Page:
Google Ngrams — A Hypnotic Resource

One of the more con­tro­ver­sial things that Google has done (at least to authors such as myself) was to dig­i­tize and con­vert a wide vari­ety of writ­ten mate­r­i­al and present it to the pub­lic. (Writ­ers were con­cerned about copy­right issues, some­thing that direct­ly affects their profession.)

How­ev­er, with that dig­i­tized mate­r­i­al now avail­able, it is pos­si­ble to process it is many dif­fer­ent and inter­est­ing ways. One of them is Google Ngrams, which is a search engine designed to track the appear­ance of cer­tain words in the col­lec­tion and relate them to spe­cif­ic eras when that word was used. In oth­er words, this is a search tool to reveal the times in which a spe­cif­ic word became part of the lit­er­a­ture and to track its pop­u­lar­i­ty. The data­base only can pro­vide infor­ma­tion for the peri­od 1800 to the present, however.

But since the word “hyp­no­sis” and the relat­ed terms were cre­at­ed by James Braid in the 1820’s, they def­i­nite­ly fall with­in the time range. So, just as an exper­i­ment, I entered the terms “hyp­no­sis”, “hyp­no­tism” and “hyp­no­tize” into the data­base and got this result. As I expect­ed, the three terms start­ed appear­ing in the 1820s, but what mild­ly sur­prised me was the jump in appear­ances in the ear­ly 1880’s, prob­a­bly coin­cid­ing with the increased inter­est in the sub­ject in Vic­to­ri­an Britain and America.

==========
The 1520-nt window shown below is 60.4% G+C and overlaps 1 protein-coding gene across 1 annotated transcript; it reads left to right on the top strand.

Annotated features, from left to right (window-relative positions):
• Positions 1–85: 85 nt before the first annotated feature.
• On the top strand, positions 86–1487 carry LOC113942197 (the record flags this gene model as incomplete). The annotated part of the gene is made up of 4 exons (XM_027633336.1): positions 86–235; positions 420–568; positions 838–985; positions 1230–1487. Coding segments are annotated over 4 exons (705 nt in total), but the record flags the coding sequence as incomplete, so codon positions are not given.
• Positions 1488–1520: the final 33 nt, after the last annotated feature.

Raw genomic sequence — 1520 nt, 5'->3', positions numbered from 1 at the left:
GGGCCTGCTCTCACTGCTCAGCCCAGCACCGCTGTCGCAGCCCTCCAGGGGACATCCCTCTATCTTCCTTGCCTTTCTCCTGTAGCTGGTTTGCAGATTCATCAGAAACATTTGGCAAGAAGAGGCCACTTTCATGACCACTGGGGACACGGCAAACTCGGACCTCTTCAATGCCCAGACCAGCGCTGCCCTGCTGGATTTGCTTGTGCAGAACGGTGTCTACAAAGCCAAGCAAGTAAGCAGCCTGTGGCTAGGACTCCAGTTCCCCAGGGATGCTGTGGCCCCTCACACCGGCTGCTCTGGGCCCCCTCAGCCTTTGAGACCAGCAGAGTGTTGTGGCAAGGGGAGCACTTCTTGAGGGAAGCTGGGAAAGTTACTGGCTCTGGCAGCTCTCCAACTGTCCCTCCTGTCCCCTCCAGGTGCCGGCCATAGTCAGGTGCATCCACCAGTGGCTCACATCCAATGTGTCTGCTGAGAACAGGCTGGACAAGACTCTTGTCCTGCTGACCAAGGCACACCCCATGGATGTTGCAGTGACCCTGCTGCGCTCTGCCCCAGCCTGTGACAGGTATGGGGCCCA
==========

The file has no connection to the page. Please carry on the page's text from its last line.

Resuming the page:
In con­trast, a com­par­i­son between “hyp­no­tism” and  “mes­merism” here shows a rel­a­tive­ly sim­i­lar rate of appear­ance since before the start of the data set, with a spike in the ear­ly 1840’s and 1850’s, then set­tles down to a rel­a­tive­ly sta­ble appear­ance rate up to the 1920’s and slow­ly declin­ing to present.

Anoth­er part of the search engine, one that has been around for a while, allows for search­es inside the var­i­ous books, mag­a­zines and arti­cles in the data­base, This includes not only a num­ber seri­ous books on the sub­ject but also a num­ber of pieces of fic­tion as well. They’re well worth inves­ti­gat­ing: one exam­ple here searched for any­thing in the 1800–1850 time frame that includes the word “mes­merism” and returns sev­er­al items, includ­ing works by such ear­ly fig­ures as James Esdaile and Thomas Buckland.

I plan on inves­ti­gat­ing this resource much more deeply in the future, but for now its an inter­est­ing tool in itself.

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